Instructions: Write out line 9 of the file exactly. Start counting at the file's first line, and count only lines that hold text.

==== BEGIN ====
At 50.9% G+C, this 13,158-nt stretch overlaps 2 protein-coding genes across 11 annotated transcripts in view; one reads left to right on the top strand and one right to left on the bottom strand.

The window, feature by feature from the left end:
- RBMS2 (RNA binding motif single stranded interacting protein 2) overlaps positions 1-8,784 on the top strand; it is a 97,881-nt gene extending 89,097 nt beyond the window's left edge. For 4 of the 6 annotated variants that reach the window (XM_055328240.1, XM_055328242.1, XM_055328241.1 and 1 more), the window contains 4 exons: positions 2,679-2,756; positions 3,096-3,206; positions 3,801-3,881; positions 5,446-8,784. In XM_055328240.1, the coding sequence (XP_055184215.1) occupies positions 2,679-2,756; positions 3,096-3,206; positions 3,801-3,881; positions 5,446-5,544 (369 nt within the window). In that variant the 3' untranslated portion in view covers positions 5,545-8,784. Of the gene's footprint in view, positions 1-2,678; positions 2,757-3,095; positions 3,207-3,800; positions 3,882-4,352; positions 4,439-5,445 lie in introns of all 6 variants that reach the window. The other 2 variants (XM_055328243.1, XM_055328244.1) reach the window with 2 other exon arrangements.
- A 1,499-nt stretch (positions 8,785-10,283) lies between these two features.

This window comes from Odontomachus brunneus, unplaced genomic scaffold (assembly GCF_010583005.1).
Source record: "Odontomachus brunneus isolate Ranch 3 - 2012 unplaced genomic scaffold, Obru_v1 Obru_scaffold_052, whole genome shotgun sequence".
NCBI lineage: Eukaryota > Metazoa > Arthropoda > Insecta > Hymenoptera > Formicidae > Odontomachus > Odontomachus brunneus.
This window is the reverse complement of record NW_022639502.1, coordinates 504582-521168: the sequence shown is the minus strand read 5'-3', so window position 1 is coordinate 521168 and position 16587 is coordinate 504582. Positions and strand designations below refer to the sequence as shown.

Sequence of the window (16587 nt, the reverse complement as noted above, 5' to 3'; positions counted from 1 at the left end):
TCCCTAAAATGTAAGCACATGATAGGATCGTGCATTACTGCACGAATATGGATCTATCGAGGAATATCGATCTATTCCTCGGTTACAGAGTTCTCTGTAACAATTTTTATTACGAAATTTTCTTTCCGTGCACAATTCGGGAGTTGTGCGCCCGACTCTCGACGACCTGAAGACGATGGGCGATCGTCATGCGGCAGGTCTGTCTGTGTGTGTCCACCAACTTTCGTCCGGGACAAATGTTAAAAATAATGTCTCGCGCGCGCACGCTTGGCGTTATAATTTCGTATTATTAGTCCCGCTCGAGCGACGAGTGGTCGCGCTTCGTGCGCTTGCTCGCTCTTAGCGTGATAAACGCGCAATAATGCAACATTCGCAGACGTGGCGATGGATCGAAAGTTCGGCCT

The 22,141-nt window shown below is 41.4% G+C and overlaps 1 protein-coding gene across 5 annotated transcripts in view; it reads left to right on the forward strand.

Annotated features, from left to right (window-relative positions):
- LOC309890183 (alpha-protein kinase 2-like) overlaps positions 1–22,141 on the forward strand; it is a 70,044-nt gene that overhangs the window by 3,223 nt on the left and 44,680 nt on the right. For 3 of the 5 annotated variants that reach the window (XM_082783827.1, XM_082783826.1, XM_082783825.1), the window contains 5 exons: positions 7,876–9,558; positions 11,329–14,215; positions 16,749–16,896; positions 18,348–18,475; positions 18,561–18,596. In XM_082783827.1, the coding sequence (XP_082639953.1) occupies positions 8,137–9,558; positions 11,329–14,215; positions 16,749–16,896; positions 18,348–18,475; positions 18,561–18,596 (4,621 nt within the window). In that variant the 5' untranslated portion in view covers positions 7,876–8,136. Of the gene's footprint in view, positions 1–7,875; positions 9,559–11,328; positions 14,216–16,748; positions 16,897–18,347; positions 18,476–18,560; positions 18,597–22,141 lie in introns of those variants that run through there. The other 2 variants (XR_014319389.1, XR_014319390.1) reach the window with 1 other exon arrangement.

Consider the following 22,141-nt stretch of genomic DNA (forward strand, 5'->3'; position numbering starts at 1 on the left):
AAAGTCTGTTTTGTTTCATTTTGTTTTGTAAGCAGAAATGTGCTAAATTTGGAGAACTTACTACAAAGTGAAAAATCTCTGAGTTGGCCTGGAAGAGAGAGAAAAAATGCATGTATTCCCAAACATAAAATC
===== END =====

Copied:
Sequence of the window (16587 nt, the reverse complement as noted above, 5' to 3'; positions counted from 1 at the left end):